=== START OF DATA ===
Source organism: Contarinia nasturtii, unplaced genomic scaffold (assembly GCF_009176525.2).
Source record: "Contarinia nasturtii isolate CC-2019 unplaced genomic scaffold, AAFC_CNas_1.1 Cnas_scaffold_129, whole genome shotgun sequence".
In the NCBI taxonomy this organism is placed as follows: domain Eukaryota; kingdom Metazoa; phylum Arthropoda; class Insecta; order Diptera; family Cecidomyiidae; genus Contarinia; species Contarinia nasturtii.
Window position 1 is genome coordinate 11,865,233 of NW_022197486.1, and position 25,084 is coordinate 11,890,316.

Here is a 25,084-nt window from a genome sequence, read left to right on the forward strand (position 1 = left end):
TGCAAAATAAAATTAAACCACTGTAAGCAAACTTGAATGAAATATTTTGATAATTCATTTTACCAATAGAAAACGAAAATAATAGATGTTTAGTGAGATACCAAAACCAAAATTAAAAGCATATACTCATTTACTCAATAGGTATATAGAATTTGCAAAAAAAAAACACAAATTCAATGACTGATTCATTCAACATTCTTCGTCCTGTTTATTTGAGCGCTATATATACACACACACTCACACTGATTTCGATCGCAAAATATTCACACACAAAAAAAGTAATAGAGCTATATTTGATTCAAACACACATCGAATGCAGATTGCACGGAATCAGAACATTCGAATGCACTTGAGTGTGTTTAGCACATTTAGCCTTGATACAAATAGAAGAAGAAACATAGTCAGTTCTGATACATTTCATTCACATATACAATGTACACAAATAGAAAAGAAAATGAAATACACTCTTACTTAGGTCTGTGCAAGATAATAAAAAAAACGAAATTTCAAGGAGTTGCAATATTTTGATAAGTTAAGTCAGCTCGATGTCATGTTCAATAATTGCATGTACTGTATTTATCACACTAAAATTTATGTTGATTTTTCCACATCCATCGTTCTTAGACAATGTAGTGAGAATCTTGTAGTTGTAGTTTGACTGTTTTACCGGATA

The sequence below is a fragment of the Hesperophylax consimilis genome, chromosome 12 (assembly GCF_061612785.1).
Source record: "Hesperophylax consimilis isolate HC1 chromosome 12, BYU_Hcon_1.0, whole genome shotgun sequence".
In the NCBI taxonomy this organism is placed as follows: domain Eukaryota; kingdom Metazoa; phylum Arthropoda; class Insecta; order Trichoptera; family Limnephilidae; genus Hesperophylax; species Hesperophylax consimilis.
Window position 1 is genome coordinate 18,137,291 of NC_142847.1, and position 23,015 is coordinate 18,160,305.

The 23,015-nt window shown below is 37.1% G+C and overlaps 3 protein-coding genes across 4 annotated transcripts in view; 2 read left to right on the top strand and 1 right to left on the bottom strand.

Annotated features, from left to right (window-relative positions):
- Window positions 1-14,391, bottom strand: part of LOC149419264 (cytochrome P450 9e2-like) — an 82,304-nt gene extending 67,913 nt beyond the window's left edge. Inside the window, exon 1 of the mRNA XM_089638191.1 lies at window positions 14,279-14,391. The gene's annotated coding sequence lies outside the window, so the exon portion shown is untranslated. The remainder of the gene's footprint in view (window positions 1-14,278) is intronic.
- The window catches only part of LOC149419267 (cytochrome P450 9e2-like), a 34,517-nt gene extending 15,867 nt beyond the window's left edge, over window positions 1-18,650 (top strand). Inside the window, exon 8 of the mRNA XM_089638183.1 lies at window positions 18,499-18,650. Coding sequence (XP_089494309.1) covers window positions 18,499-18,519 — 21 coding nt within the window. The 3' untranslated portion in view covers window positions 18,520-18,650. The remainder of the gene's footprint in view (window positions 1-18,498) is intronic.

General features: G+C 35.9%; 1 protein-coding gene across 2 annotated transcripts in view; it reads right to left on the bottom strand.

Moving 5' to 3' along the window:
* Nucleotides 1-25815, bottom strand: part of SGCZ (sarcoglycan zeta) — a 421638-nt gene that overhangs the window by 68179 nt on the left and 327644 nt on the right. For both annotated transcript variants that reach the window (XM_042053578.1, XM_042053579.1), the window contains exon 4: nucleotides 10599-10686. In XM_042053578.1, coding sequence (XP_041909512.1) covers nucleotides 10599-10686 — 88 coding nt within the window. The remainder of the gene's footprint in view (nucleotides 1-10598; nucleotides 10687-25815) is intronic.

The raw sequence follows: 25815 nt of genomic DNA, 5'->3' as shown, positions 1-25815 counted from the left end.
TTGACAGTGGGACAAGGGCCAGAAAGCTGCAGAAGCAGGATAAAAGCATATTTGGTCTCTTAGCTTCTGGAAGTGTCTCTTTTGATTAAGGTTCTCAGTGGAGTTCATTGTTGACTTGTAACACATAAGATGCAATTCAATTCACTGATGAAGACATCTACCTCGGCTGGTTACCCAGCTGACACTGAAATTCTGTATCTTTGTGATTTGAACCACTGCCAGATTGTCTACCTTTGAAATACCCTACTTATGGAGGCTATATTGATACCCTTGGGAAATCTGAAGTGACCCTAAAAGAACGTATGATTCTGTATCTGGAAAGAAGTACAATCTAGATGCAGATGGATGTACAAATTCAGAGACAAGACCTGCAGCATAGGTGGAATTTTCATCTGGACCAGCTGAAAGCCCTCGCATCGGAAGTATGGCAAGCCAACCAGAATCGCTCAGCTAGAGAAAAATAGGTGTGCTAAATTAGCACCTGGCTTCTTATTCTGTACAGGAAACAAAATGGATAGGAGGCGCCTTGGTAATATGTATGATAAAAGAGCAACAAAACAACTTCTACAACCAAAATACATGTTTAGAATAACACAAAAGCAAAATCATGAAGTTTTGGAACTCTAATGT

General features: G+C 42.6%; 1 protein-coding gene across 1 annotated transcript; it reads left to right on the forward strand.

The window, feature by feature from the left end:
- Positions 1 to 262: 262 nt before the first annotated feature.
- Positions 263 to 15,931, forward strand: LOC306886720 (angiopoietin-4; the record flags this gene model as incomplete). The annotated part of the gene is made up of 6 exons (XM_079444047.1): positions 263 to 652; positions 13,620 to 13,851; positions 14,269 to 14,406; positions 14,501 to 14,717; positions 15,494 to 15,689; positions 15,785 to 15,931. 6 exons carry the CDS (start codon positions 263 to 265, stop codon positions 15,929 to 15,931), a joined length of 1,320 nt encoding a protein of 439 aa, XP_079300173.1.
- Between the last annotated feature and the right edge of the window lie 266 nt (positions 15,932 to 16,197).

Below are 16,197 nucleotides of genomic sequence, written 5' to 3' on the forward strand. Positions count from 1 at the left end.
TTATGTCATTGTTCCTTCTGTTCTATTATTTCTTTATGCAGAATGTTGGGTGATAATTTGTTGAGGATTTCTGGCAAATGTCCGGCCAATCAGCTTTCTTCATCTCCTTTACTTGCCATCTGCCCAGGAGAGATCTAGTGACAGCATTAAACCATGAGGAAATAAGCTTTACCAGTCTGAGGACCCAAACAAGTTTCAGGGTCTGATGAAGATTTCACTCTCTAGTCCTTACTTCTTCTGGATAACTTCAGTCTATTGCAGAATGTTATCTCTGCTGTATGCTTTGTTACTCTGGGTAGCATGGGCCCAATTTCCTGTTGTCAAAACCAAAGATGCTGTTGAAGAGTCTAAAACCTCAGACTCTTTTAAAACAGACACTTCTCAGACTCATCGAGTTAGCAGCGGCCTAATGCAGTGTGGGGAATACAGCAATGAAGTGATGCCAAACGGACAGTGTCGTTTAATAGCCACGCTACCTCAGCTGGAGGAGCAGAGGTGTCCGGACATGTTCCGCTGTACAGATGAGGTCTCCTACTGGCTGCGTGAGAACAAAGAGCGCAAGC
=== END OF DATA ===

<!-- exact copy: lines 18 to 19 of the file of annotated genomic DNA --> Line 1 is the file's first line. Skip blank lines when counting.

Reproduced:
The raw sequence follows: 25815 nt of genomic DNA, 5'->3' as shown, positions 1-25815 counted from the left end.
TTGACAGTGGGACAAGGGCCAGAAAGCTGCAGAAGCAGGATAAAAGCATATTTGGTCTCTTAGCTTCTGGAAGTGTCTCTTTTGATTAAGGTTCTCAGTGGAGTTCATTGTTGACTTGTAACACATAAGATGCAATTCAATTCACTGATGAAGACATCTACCTCGGCTGGTTACCCAGCTGACACTGAAATTCTGTATCTTTGTGATTTGAACCACTGCCAGATTGTCTACCTTTGAAATACCCTACTTATGGAGGCTATATTGATACCCTTGGGAAATCTGAAGTGACCCTAAAAGAACGTATGATTCTGTATCTGGAAAGAAGTACAATCTAGATGCAGATGGATGTACAAATTCAGAGACAAGACCTGCAGCATAGGTGGAATTTTCATCTGGACCAGCTGAAAGCCCTCGCATCGGAAGTATGGCAAGCCAACCAGAATCGCTCAGCTAGAGAAAAATAGGTGTGCTAAATTAGCACCTGGCTTCTTATTCTGTACAGGAAACAAAATGGATAGGAGGCGCCTTGGTAATATGTATGATAAAAGAGCAACAAAACAACTTCTACAACCAAAATACATGTTTAGAATAACACAAAAGCAAAATCATGAAGTTTTGGAACTCTAATGT